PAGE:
12. Someone says:

    So GPS off = no Bustime. There may actually be more buses than is shown on the MTA’s Bustime website

  13. John S says:

    Curious point I seem to recall from the Problem Solvers event on BusTime – it seems that MTA’s hesitance to install devices is due to ADA requirements. Reading between the lines, it sounded like the idea was “If we install it, we’re bound by ADA to provide access to the blind, but if someone else wants to put up a screen using our data, have a blast.” I expect that if a BID (as suggested in a comment above) or a local vendor put a display in his/her window), this could be set up for not a lot of money in rather short order. (Inside, it would really just take a ~$300 PC plus a ~$500-$1000 monitor and a web browser locked on a BusTime web page. Outside, setting up a ‘robust’ computer, monitor, and Internet connection would add considerably to that cost – ~$8k, I expect.)

  14. Christopher says:

    A no talk of displays inside the bus to tell what street is coming up. Which seems to be a pretty basic part of systems before they have ever added bus tracking.

  15. Michael says:

    I commend the MTA for trying to use open source solutions rather than becoming dependent on expensive closed sole source alternatives.

    If the distance based bus time is open source, then why cant the MTA hire some programers and buy some computers to process the the time based travel data through the different stages of the day and week and try to develop a basic time prediction algorithms for each bus line?

    Ultimately all the systems out there just use historical data for travel times at different times of day and if really advanced some form of traffic data. Once the MTA collects the data, they could predict how long a bus will take to go 1 mile most of the time.

    As for displays at stops, maybe communities should take an initiative in installing and maintaining displays. if the data is on the internet, then anyone with a smart phone would be able to check arrival times, and if an advertiser wishes to sponsor a bus stop, they could provide advertising along with bus arrival times.

    Once the bus data is freely available, there are plenty of ways to share the information with riders. The key is processing and understanding the patterns in the bus travel data to develop predtion estimates that are roughly right most of the time.

    • Jacksonville says:

      They can hire Clever Devices back (M34/M34A SBS demo)… it was a little more effective then the open-source. Hell, NJTransit is using Clever Devices on its buses now.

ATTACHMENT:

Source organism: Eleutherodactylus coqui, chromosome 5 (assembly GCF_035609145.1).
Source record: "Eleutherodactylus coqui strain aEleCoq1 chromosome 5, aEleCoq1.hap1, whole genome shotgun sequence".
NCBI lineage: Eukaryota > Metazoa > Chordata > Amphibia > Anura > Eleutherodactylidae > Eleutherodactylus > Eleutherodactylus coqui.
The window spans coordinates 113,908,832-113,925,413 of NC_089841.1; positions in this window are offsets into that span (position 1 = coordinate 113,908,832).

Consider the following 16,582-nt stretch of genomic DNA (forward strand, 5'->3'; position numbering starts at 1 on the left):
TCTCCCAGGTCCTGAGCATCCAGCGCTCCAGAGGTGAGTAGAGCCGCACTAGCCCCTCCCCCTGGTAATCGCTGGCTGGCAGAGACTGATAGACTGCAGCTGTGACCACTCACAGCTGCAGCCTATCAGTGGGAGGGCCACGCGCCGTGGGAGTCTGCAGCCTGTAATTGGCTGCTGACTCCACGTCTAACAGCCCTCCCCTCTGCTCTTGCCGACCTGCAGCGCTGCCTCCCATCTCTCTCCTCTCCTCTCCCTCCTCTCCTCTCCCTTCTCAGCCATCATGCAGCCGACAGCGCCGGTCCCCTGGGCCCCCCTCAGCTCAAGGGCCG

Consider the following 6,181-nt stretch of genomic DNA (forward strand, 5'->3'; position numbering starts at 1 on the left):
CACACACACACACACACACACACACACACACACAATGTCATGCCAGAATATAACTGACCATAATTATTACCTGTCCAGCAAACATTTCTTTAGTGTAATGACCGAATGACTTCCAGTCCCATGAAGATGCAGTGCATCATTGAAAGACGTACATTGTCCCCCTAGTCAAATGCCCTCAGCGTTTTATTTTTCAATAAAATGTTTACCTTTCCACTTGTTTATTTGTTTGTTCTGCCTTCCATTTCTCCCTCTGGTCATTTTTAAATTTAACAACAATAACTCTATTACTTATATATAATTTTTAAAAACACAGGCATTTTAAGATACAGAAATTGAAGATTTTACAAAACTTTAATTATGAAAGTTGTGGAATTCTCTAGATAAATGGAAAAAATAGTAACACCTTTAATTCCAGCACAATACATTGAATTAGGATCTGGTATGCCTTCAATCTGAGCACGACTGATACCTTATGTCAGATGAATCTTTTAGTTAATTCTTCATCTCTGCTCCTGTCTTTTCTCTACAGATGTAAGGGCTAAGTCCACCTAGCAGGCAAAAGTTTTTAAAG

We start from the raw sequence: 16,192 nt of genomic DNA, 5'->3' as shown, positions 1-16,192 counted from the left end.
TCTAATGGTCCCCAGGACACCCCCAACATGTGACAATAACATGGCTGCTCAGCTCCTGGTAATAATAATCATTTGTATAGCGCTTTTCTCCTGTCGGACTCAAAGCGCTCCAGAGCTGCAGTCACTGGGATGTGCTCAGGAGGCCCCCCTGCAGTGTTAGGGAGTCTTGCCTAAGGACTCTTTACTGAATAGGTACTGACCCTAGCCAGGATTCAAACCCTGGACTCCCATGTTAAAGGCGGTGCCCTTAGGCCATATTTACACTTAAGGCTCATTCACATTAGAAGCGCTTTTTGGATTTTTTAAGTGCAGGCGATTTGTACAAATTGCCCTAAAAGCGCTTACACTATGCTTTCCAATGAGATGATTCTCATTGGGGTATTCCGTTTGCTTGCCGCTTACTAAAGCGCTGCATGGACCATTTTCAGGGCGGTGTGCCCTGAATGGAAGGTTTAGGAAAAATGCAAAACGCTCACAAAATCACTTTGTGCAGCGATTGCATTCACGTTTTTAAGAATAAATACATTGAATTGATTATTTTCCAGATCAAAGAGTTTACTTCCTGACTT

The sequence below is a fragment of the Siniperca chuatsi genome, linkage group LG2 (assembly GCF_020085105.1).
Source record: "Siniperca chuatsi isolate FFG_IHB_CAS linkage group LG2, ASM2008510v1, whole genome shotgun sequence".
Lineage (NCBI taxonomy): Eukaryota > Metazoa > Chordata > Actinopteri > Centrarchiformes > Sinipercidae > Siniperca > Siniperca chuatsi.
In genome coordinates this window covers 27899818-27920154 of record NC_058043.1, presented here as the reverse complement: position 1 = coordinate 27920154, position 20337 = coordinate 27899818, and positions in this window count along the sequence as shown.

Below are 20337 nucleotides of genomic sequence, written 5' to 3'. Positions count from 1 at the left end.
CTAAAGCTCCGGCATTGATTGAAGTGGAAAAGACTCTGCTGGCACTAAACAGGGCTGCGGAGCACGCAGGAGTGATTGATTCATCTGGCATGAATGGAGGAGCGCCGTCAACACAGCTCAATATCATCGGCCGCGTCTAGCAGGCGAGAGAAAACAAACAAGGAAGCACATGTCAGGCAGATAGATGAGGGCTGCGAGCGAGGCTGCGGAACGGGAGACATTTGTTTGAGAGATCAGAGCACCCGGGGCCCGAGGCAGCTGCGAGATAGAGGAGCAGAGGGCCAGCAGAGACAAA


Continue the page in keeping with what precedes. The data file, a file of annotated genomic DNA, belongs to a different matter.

• The cost for Clever Devices and its closed nature (similar to MetroCards & Cubix) makes that idea both terrible and a non-starter. It’s possible to argue that no one should use Clever Devices.

    • Boris says:

      Like I mention above, *anyone* can hire some programmers and develop an algorithm. Perhaps the MTA can run an app competition for this. Historical data can be easily provided.

  16. Frank B says:

    Listen, even my 78 year old aunt in Marine Park has internet access to go online and look at bustime, ok? Before she goes outside to wait for the B2, she’ll click on the favorites bar, see when the bus is coming near her stop, and decide when to go out and wait.

    No hand-holding. BusTime is cheap, incredibly efficient, easy to use… even if you can’t figure it out on your phone, many seniors have internet access. BusTime is better than mere countdown clocks, because you have the information before you even leave your house; you can have that extra piece of toast; drink that extra cup of coffee; the bus is still 20 stops away.

    These countdown clocks will be huge targets for vandals, and largely redundant with BusTime. As much as I LOVE countdown clocks in the subways, I’d much prefer SubwayTime on my phone to tell me if the train is running on time before I leave work; maybe I have time to pick up a magazine on the way home.

    Two different systems; two different solutions. Forget countdown clocks for buses.

Trackbacks/Pingbacks

  1. […] blue lights that help passengers identify Select Bus Service (SBS) buses are going away, another lost amenity for MTA transit […]

  2. […] ridership we’ve seen over the last few years. The debate, however, between BusTime’s location-based tracking and countdown clocks remains a hot […]